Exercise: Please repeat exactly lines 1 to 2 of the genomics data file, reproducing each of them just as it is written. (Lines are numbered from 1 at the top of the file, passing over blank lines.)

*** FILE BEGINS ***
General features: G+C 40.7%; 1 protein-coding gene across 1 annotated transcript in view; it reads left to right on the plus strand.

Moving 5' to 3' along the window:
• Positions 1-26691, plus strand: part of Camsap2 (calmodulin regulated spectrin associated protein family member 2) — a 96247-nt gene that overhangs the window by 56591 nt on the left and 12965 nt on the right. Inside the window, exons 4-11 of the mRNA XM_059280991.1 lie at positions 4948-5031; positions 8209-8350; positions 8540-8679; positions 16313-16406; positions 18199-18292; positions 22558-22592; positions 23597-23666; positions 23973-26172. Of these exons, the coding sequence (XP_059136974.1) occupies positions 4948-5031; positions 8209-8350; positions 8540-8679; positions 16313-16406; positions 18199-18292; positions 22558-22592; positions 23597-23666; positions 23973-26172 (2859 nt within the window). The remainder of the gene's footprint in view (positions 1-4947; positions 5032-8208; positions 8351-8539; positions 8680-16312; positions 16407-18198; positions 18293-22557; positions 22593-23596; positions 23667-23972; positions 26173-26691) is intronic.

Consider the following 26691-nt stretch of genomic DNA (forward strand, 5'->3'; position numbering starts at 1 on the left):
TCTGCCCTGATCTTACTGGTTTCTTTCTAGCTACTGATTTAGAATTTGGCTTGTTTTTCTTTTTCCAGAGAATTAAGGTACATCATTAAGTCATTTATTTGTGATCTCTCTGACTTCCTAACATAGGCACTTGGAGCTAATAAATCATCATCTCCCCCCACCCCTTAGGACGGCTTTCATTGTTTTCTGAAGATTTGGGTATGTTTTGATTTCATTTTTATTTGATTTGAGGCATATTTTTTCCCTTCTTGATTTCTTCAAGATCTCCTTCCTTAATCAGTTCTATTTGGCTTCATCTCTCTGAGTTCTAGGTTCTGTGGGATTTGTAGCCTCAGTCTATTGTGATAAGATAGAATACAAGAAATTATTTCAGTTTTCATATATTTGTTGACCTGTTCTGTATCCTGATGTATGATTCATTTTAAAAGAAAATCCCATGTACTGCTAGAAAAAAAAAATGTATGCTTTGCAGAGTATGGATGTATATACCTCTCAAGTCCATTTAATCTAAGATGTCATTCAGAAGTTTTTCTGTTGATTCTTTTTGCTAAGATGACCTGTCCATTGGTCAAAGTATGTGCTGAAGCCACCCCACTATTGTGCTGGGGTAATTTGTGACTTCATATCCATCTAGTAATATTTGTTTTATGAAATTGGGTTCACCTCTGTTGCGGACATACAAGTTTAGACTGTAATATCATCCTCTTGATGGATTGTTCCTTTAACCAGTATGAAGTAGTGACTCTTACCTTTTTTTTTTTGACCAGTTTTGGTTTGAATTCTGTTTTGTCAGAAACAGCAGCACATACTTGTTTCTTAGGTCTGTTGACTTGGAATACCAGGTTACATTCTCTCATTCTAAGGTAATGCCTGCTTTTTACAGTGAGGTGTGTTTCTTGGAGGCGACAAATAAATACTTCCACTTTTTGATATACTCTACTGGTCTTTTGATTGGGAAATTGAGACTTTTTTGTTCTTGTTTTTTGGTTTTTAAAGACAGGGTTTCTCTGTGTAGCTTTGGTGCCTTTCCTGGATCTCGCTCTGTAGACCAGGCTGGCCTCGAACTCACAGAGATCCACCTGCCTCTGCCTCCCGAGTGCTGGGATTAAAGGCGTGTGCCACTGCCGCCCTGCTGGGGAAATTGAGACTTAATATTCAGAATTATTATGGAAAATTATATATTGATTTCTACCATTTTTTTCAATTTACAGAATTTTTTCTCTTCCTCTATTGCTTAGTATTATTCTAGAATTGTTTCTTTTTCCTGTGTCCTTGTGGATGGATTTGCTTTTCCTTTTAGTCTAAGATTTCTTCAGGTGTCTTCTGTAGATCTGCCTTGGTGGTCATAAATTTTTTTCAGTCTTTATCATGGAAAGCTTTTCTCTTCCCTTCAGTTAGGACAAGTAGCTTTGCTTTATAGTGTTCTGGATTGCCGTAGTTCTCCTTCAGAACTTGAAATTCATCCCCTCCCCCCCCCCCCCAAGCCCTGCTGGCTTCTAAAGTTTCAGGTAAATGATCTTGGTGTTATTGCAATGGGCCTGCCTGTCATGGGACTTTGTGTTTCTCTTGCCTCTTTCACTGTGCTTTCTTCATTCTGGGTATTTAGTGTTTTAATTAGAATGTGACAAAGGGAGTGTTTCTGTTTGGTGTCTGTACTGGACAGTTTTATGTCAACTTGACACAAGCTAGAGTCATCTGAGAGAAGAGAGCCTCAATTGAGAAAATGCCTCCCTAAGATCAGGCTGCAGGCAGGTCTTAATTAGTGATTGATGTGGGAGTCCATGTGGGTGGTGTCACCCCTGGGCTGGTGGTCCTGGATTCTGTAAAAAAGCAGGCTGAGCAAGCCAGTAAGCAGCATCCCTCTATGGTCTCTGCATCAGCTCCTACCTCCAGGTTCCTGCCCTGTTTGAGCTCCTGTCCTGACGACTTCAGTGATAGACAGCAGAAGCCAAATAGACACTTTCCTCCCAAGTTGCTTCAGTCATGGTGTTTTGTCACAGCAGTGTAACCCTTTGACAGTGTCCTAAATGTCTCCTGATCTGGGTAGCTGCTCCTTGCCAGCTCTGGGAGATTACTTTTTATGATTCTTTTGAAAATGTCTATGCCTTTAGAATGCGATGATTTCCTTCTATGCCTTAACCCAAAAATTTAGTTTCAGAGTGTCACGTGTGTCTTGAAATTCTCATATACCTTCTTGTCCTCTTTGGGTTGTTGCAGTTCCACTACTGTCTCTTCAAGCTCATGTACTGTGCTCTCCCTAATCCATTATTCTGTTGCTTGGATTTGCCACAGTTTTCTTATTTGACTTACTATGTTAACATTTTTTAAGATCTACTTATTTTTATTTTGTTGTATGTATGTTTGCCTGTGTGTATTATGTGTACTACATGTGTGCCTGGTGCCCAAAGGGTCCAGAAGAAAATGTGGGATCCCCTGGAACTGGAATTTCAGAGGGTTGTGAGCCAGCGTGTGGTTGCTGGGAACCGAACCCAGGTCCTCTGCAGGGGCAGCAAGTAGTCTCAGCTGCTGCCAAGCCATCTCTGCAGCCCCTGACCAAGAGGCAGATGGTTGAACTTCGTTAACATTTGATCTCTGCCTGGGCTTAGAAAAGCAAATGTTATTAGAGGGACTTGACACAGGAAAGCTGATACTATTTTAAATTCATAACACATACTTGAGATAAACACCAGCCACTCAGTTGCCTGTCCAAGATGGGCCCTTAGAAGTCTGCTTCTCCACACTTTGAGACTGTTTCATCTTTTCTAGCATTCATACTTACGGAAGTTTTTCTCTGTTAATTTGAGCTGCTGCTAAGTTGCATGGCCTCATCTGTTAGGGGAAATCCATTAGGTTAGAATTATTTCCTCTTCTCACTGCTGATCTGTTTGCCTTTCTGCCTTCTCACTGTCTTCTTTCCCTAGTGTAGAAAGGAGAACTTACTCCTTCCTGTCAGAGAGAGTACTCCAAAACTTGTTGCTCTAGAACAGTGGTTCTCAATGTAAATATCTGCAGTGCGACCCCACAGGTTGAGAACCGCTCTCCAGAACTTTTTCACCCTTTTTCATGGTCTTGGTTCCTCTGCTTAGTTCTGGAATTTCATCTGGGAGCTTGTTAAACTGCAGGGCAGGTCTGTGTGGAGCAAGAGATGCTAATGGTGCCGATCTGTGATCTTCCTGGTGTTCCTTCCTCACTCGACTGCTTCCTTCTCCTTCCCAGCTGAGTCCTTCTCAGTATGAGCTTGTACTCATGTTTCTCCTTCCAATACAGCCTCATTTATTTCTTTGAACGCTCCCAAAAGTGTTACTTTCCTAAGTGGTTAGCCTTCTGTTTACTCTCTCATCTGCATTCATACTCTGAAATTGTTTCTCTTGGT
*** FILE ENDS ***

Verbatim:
General features: G+C 40.7%; 1 protein-coding gene across 1 annotated transcript in view; it reads left to right on the plus strand.

Moving 5' to 3' along the window: